In 1918, the Manufacturers Committee of the Oakland Chamber of Commerce knew something had to be done. California’s Legislature was passing new tax laws with little or no resistance. Lawmakers piled costs upon costs to industry, with no seeming understanding of the free-enterprise system. It was time for manufacturers to have statewide representation and a voice in Sacramento.
John R. Millar of the California Cotton Mills Company announced the first meeting of the new group would be held at the Hotel Oakland. Millar would go on to become the first president of the association, a position he held until 1926.
That first meeting saw representatives of the California & Hawaiian Sugar Company; Union Oil Company; California Packing Corporation, later to become Del Monte Corporation; Western Electric Company; Bethlehem Shipbuilding Corporation, part of Bethlehem Steel Corporation; and Chevrolet Motor Company, subsidiary of General Motors Corporation. By the end of World War I, nearly 50 firms were members.
In 1919, California Manufacturers rented an office in Oakland. The association entered the Roaring 20s consisting entirely of a full-time corporate secretary, a stenographer and a clerk. Some of the issues and problems this trio confronted on behalf of the Manufacturers Association were similar to those experienced today. Records show they analyzed legislation regarding labor strikes, redwood preservation, workmen’s compensation, the Industrial Welfare Commission, and taxation. They also worked on regulatory issues, particularly the worrisome rates being set by the California Railroad Commission for public utilities and transportation.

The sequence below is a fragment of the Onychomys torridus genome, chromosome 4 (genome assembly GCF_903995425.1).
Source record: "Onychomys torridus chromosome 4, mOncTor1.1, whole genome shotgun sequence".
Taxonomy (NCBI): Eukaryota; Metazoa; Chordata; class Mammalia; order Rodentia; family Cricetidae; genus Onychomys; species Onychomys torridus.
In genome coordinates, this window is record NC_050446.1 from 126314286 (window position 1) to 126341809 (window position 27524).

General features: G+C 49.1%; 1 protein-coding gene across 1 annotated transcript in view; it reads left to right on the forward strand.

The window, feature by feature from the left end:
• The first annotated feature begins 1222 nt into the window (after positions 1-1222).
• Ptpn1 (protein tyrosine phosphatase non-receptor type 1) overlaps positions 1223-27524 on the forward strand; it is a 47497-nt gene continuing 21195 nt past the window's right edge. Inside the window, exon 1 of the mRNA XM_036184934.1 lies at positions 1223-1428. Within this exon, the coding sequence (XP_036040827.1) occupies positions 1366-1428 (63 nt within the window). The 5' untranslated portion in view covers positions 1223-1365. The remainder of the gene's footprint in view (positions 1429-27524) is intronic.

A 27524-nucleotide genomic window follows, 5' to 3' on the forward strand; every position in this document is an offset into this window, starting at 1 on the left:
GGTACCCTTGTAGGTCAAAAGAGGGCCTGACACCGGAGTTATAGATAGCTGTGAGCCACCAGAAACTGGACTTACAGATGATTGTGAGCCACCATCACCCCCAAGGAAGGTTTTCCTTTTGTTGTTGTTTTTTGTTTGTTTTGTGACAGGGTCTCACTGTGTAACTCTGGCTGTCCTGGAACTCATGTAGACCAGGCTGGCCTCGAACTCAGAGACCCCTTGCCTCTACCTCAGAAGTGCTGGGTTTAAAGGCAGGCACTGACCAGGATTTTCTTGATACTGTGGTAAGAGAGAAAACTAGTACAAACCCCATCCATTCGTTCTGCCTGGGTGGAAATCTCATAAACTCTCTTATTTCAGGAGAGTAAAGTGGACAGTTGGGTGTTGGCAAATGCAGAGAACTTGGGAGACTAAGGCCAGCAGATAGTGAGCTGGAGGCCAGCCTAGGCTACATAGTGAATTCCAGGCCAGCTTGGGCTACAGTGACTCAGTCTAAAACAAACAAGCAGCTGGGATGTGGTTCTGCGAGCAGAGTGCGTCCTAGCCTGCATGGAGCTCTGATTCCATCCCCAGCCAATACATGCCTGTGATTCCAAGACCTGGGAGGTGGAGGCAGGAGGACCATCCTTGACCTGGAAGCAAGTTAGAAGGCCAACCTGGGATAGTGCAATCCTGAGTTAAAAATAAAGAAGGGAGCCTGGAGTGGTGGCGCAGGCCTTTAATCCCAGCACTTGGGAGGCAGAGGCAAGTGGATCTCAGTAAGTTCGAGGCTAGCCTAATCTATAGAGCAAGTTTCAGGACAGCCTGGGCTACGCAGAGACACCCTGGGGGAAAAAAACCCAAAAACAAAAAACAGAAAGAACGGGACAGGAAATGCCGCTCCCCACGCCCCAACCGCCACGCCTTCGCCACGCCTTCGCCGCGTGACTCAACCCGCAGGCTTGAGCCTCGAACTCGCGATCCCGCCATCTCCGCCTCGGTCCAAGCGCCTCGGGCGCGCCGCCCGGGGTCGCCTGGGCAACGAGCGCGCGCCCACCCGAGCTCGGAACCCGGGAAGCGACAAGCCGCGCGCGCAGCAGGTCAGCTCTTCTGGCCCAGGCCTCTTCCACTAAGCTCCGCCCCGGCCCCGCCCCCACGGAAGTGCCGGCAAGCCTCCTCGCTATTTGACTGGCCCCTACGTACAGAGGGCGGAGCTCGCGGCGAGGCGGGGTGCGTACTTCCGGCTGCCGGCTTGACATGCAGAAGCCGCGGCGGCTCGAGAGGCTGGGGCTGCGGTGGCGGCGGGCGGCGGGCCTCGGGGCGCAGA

The Association established a Los Angeles office in 1928 and a year later moved the Oakland office to San Francisco. By 1931, the Association had eight full-time staff members and its first general manager, J. A. Pettis.
Growth came suddenly just after World War II, when the Aircraft Parts Manufacturers Association merged with the California Manufacturers Association, bringing most of the major aircraft companies into CMA.
When California switched to a full-time legislature, the CMA moved in synch, opening a Sacramento office in 1961. In the half-century since, the amount of work focused in Sacramento has grown steadily, leading to the phase-out of Association offices in San Francisco and Los Angeles.
Today, the Association’s activities are centralized in Sacramento, where a full calendar of legislative and regulatory action requires year-round attention from a staff of lobbyists, analysts and other professionals.
In March 2000, after 52 years as CMA, the California Manufacturers Association changed its name to the California Manufacturers & Technology Association, recognizing the changing face of the manufacturing industry.
Despite these changes, our Association faces many of the same challenges it did at that first meeting in 1918. Legislation designed to add costs to industry, regulations that impose new burdens on manufacturers, and ever-increasing legal requirements keep the Association busy protecting California’s manufacturing industry.